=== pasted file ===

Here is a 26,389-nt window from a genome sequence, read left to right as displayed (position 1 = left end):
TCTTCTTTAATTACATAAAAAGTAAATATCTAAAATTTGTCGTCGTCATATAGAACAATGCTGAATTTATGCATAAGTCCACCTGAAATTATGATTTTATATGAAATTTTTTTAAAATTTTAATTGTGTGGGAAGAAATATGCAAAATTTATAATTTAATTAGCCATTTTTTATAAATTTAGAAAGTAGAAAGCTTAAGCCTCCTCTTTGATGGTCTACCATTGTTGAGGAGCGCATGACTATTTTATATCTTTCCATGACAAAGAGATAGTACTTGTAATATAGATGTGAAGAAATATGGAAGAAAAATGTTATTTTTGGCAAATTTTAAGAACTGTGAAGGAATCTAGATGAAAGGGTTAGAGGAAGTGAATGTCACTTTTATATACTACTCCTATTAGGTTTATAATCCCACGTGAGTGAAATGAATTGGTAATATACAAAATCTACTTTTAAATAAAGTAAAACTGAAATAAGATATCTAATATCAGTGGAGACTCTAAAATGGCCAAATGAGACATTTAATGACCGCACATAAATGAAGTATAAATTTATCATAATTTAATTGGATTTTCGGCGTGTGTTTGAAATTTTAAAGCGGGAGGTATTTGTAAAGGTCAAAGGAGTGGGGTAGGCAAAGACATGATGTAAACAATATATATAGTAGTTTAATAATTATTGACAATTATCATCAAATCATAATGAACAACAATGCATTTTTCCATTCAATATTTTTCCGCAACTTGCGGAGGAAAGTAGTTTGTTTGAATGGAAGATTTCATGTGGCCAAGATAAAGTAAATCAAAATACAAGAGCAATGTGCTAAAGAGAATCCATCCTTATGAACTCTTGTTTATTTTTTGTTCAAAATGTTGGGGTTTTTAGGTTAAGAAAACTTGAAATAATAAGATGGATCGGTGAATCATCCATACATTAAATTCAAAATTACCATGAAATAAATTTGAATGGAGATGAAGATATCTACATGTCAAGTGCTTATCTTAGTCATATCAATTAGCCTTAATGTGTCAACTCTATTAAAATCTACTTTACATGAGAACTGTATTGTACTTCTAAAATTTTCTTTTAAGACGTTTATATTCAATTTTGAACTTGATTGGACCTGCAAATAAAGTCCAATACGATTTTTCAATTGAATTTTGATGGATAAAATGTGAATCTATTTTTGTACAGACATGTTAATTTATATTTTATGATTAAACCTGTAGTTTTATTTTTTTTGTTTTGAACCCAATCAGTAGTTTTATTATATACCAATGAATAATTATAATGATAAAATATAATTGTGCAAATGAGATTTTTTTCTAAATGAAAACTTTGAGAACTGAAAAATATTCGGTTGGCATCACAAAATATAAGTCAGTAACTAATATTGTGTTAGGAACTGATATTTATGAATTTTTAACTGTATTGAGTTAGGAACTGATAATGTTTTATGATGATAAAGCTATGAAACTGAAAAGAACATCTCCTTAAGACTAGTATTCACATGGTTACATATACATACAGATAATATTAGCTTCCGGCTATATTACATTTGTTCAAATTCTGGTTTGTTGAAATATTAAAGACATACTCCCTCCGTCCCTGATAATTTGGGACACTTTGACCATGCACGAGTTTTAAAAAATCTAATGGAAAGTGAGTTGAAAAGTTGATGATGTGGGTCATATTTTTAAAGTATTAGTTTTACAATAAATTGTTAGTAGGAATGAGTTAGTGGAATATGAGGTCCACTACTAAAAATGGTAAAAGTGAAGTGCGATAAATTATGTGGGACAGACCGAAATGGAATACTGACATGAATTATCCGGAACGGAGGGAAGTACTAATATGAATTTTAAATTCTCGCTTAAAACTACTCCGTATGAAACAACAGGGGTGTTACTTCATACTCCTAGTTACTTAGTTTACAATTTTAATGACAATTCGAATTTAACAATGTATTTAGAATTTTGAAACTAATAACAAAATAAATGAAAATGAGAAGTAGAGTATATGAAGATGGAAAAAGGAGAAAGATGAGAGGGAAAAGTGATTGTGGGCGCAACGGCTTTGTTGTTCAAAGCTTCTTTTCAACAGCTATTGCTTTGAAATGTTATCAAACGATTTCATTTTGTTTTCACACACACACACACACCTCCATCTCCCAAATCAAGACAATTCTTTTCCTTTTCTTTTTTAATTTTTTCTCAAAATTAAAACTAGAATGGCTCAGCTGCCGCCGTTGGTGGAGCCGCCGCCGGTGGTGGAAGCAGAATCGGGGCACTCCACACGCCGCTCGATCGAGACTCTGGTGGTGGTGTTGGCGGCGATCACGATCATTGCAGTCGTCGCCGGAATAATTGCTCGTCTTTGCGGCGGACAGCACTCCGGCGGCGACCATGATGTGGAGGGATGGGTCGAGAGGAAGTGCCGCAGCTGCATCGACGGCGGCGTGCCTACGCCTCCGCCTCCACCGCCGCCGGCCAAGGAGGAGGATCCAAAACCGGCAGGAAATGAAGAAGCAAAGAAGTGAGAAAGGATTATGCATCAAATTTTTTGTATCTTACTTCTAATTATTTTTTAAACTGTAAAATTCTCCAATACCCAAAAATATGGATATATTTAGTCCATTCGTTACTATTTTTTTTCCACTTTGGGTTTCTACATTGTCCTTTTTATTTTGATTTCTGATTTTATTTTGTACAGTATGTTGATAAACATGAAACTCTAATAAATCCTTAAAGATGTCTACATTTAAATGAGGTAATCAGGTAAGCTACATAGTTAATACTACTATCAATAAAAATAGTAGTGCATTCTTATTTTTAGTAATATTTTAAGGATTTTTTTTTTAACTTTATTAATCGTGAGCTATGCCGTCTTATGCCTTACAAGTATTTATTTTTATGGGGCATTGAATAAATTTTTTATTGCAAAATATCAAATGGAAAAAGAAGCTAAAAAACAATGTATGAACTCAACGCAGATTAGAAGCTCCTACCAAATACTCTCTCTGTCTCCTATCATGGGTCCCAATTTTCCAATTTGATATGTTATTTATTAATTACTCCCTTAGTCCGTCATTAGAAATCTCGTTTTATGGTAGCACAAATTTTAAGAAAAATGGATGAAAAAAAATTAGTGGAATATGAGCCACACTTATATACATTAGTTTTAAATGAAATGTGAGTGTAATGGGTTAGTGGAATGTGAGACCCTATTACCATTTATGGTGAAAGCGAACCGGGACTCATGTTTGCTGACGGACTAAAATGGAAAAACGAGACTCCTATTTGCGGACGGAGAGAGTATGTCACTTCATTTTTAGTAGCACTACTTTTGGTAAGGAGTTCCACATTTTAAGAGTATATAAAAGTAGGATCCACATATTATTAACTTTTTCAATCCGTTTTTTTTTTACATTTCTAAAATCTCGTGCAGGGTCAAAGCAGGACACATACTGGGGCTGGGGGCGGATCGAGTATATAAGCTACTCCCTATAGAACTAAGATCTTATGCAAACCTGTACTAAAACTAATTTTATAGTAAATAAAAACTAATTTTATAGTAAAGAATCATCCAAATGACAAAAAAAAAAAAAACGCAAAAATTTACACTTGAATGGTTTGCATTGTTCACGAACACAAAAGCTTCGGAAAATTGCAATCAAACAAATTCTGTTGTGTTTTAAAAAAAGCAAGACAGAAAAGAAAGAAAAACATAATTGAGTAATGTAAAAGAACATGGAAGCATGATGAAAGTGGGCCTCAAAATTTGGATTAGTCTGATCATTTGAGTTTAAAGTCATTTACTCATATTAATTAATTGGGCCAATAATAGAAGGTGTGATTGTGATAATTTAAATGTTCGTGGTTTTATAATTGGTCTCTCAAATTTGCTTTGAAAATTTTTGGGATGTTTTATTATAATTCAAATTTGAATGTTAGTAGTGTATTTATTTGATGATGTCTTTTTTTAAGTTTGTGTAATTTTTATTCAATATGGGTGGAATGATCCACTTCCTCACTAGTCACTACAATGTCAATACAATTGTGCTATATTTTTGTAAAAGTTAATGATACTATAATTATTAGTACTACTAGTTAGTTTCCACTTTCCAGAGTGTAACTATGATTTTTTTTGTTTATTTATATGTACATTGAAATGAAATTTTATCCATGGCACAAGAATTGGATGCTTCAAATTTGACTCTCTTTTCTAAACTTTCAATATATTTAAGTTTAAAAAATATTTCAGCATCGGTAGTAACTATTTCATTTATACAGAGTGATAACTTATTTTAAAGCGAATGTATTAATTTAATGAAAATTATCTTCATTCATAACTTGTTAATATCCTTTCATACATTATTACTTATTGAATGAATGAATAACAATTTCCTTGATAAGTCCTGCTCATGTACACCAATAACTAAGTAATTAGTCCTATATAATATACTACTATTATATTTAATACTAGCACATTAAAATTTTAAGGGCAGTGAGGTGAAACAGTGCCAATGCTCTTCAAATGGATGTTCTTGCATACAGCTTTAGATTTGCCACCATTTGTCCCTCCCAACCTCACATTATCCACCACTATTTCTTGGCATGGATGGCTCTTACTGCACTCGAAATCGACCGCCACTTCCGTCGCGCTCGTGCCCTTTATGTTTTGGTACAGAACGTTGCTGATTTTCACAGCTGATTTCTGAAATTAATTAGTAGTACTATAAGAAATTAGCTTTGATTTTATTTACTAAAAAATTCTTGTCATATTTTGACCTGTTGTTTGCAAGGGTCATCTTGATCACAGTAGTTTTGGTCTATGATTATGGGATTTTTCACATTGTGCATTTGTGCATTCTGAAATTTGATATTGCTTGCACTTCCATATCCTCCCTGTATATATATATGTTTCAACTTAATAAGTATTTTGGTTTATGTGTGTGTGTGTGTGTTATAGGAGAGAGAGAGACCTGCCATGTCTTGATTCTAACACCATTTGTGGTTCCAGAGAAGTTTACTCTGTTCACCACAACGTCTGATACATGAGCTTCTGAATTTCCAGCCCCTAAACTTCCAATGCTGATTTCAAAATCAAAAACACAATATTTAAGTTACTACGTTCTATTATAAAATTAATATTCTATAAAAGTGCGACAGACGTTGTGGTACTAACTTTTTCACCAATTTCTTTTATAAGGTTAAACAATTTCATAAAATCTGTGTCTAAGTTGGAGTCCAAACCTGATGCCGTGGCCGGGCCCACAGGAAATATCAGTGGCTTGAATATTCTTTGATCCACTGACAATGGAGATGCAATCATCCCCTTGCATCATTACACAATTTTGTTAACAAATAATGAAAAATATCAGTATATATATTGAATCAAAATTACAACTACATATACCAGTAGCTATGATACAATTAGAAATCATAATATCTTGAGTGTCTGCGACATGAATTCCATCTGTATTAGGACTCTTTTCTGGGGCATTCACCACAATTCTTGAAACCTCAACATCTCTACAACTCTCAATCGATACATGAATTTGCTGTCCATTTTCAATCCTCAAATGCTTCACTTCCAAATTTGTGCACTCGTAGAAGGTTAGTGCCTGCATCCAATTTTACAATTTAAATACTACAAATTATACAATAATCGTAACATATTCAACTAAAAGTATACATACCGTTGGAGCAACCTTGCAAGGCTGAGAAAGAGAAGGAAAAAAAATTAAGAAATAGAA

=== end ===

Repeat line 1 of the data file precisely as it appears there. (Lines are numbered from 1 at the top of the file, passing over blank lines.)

Here is a 26,389-nt window from a genome sequence, read left to right as displayed (position 1 = left end):